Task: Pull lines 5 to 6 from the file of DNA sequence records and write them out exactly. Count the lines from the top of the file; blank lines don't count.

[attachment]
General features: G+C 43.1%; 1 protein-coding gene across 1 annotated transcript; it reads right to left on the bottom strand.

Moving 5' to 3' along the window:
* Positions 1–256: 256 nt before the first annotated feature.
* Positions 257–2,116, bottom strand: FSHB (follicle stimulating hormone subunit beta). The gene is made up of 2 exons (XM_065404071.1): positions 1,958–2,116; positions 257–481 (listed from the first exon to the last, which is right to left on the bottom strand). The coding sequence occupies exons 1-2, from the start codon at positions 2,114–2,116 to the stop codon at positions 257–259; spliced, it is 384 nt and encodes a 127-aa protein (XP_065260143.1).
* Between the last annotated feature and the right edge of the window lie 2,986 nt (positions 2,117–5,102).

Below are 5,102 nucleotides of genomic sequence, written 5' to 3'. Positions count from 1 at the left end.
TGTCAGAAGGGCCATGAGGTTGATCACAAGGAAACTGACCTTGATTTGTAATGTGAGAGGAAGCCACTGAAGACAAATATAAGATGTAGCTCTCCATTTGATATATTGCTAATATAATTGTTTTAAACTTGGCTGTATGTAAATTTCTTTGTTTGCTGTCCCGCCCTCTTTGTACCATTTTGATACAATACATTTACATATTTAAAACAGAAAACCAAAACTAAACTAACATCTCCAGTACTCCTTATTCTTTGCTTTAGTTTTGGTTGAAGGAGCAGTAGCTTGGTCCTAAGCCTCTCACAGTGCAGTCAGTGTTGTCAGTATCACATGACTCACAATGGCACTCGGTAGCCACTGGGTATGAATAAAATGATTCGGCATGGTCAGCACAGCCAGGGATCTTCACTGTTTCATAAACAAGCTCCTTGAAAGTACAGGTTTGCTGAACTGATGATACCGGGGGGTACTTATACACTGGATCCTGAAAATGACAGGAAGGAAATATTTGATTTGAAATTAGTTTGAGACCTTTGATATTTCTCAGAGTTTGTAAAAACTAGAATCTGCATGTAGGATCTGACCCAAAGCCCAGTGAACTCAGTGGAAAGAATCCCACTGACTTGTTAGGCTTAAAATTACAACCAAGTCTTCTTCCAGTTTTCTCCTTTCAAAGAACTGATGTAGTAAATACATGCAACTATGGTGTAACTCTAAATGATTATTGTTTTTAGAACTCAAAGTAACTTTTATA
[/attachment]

* Between the last annotated feature and the right edge of the window lie 2,986 nt (positions 2,117–5,102).

Below are 5,102 nucleotides of genomic sequence, written 5' to 3'. Positions count from 1 at the left end.